Always snap to grid
Difference between revisions of "Legacy:Unreal Tournament"
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Latest revision as of 23:21, 22 September 2013
|Release Date||November 1999|
Mac OS X
|Official Web Site||http://www.unreal.com/|
|Latest Patch||Version 436 – 24rd June 2001
|Unreal Engine Version||[[Unreal Engine Versions/1||Unreal Engine 1 Builds 338-436]]|
|UnrealEd Version||[[UnrealEd Versions||UnrealEd 1]]|
In 1996 there was Quake. And it was good. Nothing stood in its path, nothing could compare to it in any way. When Epic first announced their own competitive multiplayer FPS game building up on their inhouse Engine they had used for their incredibly successful single player FPS Unreal, most people didn't take them very seriously considering the giant fanbase of the Quake series.
UT developed by Digital Extremes was published in November 1999 by GT Interactive for PC and was later released for PS2, Linux, Dreamcast and Mac. Quake III was published around the same time but offered little new, whereas UT could offer multiple game modes from simple Deathmatch, Team Deathmatch, Capture The Flag, Domination, Last Man Standing to Assault, new Movement types (Dodging), more diverse weapons with multiple firing modes that could be combined, intelligent Bots, it could be modded easily and and could provide one thing most of all: FUN!!! (lots of it)
UT won several game of the year awards and a GOTY (Game Of The Year) Edition was released that contained additional free content like maps, skins, models etc. that the developers had released to the community before in the form of several free bonus packs. This development philosophy to improve and enhance the product with free bonus stuff has become characteristic of the UT series and was continued in the sequel of UT Unreal Tournament 2003 that was published in late 2002. It helped to build up the large Unreal community that today is stronger than ever before. Since the release of UT Quake and its successors have had to live under the ever growing shadow of the Unreal franchise.
Read what IGNPC had to say about UT in their review 1999:
Unreal Tournament is getting the highest score that IGNPC has ever given a game. Simply put, Epic has earned it by delivering a title that is as close to flawless as I've ever seen, both in its ability to entertain and in its finely honed technology and presentation. While there's no doubt that Quake III is a powerfully addictive game with some advantages over Unreal, I feel like, in the long run, Unreal Tournament will be the better of the two games. Still, Tal is currently working on his Quake III review and you'll have to wait until next week to see our head-to-head comparison of the two games. In the end though, none of this really matters - this is a title that will keep you (and your friends) busy for a very long time to come. Go buy it.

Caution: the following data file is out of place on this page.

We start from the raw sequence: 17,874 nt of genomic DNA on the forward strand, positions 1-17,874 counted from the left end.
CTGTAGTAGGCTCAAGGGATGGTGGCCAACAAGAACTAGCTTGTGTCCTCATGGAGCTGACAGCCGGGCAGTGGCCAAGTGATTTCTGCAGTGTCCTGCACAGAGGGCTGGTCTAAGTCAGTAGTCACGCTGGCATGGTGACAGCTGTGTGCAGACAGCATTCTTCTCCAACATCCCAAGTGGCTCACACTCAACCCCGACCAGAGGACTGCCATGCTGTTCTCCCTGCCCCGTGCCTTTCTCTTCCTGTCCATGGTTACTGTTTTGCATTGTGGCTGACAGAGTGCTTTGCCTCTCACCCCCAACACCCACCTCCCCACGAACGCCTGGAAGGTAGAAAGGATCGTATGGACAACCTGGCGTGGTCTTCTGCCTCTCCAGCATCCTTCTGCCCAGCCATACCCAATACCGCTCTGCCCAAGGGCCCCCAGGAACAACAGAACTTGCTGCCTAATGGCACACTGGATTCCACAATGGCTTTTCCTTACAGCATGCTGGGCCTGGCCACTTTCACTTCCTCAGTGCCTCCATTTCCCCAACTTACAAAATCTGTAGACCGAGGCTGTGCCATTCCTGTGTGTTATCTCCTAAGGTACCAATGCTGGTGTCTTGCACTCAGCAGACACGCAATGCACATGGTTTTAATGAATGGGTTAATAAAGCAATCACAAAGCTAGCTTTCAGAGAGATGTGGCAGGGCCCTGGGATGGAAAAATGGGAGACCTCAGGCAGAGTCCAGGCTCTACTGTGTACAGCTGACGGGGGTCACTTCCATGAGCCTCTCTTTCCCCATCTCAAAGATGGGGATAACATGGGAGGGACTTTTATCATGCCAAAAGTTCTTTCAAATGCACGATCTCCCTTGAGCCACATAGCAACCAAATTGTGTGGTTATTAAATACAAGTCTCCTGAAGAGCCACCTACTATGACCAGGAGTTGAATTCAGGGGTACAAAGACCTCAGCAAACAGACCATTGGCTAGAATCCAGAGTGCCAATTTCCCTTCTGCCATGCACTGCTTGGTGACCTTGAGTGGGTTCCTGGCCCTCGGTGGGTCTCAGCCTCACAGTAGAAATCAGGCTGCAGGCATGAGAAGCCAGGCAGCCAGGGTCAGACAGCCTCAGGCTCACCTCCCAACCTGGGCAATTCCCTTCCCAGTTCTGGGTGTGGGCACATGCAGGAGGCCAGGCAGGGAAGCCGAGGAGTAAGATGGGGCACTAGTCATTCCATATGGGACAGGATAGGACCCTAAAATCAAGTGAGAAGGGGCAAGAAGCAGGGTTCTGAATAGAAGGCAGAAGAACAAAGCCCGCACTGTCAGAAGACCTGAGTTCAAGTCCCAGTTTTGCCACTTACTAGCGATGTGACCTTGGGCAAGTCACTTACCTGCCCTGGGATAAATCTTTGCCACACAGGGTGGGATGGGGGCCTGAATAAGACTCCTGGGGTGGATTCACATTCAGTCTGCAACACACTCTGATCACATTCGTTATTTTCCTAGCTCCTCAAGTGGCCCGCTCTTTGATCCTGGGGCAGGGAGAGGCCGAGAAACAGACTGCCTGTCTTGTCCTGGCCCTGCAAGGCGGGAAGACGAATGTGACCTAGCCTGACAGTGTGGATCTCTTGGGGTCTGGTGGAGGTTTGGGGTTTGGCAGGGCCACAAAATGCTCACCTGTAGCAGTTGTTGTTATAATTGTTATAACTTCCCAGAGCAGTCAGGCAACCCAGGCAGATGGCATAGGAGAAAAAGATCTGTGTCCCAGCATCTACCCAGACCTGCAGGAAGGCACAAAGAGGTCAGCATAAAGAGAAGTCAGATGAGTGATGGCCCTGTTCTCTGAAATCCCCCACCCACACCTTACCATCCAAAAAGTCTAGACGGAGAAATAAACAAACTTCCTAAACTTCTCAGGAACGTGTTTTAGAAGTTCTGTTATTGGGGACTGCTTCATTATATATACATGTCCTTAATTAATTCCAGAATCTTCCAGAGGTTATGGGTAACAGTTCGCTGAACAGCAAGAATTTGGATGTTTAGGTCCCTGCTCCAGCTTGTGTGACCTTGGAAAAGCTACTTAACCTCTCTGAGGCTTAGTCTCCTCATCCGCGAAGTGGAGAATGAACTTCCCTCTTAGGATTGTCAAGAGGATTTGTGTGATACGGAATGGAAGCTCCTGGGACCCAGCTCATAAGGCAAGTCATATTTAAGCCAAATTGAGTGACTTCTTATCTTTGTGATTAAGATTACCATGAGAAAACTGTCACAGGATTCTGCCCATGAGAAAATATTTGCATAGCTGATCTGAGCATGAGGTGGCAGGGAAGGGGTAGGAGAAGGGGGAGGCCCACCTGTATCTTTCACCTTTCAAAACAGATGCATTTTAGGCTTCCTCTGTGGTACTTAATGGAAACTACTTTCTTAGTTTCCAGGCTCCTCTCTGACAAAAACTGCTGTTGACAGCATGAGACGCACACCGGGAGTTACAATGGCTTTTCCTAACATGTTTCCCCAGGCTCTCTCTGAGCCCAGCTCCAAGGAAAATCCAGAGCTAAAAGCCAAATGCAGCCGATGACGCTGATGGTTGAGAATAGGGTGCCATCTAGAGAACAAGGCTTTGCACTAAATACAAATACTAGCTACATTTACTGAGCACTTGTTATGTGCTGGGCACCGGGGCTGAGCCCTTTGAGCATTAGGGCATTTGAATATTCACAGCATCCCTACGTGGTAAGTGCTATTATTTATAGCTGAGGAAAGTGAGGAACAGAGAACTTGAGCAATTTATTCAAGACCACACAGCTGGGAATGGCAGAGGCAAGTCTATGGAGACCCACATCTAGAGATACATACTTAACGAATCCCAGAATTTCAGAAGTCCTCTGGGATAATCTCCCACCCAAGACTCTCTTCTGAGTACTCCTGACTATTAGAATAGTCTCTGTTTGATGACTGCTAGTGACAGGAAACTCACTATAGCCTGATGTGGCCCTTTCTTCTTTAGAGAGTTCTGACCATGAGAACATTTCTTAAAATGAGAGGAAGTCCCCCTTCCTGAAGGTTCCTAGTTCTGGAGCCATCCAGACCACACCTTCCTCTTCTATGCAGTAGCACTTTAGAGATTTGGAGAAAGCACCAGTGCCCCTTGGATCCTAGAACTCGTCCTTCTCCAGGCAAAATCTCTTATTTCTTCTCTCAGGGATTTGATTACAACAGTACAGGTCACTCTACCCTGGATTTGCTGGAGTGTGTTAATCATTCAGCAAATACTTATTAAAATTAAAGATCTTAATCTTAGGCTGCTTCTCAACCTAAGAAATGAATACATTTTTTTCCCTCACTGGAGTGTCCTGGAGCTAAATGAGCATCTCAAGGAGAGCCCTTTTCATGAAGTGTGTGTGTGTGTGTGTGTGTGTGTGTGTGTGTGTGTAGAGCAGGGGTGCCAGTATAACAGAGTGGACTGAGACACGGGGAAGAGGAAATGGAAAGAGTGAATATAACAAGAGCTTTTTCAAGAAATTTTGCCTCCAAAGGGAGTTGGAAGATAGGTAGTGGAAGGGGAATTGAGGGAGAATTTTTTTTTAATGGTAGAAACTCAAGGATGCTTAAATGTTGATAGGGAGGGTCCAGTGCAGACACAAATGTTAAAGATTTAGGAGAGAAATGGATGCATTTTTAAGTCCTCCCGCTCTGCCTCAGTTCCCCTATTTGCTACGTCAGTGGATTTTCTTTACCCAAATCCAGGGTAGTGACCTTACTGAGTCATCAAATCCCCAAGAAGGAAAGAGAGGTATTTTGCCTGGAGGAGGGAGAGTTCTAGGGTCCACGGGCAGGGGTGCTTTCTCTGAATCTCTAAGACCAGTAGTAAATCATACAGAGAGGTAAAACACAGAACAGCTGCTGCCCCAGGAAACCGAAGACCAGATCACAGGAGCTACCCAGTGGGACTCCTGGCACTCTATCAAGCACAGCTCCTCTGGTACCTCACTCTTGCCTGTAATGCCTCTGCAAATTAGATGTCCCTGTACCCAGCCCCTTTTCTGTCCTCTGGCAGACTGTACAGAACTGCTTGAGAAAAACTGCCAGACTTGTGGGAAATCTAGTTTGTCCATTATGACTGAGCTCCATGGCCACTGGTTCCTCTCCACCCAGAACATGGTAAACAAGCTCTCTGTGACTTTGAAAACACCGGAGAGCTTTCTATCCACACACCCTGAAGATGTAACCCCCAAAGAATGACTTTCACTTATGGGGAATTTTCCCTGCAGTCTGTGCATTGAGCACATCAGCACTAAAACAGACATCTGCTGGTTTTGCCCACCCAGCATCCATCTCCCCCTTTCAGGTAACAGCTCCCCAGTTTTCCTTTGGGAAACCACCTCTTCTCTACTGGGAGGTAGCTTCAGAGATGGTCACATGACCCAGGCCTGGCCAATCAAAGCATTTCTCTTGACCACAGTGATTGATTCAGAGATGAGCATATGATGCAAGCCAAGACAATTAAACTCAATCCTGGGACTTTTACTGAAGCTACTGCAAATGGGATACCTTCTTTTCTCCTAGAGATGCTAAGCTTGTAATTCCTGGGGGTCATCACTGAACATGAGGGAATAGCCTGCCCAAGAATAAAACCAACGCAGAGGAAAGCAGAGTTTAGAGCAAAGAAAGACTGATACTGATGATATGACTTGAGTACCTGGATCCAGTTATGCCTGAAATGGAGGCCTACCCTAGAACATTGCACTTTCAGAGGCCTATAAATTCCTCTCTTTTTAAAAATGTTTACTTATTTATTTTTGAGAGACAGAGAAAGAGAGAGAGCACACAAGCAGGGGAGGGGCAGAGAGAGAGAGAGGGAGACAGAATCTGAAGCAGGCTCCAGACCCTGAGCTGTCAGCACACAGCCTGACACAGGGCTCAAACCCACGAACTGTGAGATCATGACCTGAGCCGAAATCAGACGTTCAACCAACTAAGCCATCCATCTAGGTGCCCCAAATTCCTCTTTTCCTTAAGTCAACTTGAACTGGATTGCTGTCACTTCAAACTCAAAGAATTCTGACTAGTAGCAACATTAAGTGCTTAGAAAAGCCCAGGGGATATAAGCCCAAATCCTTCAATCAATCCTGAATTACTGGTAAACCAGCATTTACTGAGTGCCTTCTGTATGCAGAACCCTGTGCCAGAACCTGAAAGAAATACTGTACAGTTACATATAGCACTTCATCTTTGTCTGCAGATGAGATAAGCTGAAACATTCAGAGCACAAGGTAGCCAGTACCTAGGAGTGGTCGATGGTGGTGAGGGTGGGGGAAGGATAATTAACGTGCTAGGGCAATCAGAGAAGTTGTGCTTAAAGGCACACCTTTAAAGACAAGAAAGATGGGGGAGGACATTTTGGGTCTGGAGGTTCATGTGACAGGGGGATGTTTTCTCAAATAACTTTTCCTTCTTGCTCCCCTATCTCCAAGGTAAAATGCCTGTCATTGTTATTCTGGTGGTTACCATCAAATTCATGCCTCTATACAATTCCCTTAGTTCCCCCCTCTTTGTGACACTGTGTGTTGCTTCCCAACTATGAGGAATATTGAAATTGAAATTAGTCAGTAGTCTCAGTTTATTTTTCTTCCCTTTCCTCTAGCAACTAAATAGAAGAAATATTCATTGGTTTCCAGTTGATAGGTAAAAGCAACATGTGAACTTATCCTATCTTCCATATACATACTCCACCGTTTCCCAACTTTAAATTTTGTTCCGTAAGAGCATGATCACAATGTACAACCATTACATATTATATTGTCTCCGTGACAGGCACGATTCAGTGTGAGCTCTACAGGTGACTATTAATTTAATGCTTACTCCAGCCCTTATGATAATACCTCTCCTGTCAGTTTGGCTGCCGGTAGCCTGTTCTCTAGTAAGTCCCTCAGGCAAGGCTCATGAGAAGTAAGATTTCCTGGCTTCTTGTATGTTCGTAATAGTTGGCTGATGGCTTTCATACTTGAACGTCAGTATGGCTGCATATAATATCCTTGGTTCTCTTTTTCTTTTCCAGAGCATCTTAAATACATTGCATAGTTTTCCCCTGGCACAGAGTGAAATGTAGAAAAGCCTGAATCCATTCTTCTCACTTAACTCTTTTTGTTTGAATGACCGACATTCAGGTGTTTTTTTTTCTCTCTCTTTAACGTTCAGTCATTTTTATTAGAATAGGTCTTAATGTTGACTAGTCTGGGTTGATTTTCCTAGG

More reviews can be found on Game Rankings
- Digital Extremes
- GT Interactive
- Action, Shooters
- Release Date
- November 3, 1999
Gametypes and Modes
- Multiplayer (Up to 32 players over LAN or Internet)
- Team Deathmatch
- Capture the Flag
- Last Man Standing.
Pentium II 200 MHz, 32 MB RAM, Windows 95/98/NT4/2000
3D accelerator, Windows-compatible sound card, 2x CD-ROM, and 120 MB hard-disk space.
Dark Pulse: A 3D accelerator isn't REQUIRED (Unreal Tournament had an actually pretty well done, totally software renderer) but of course for maximum visual effect you'll want one.
???: I ran it on a Pentium (1!) 233, 64MB ram, voodoo II 8MB :)
Pentium II 266 MHz, 64 MB RAM, and 605 MB hard-disk space.
- Latest official patch by Epic Games: v436
- Latest unofficial patch by utpg.org: v451b (breaks UnrealEd, but a new patch or a fix is being worked on)
- Unreal Tournament Source Code – Official Epic Games release via FileFront
- Unofficial Direct3D 8 and enhanced OpenGL renderer for Unreal Tournament – By Chris Dohnal
One of the Unreal Engine games. See also:
El Muerte TDS: I think a bit more info would be nice
CH3Z: Shaping up, but, "...was published in 2003. Some years later..." What year is it again?? =P
Nik: I tried to give a history of UT from a historical point of view, my first ever wiki page, sorry CH3Z I still don't quite get the hang on this. :-)
Tarquin: No worries, Nik. Welcome to the wiki :) Mistakes aren't a problem here, we correct each other's.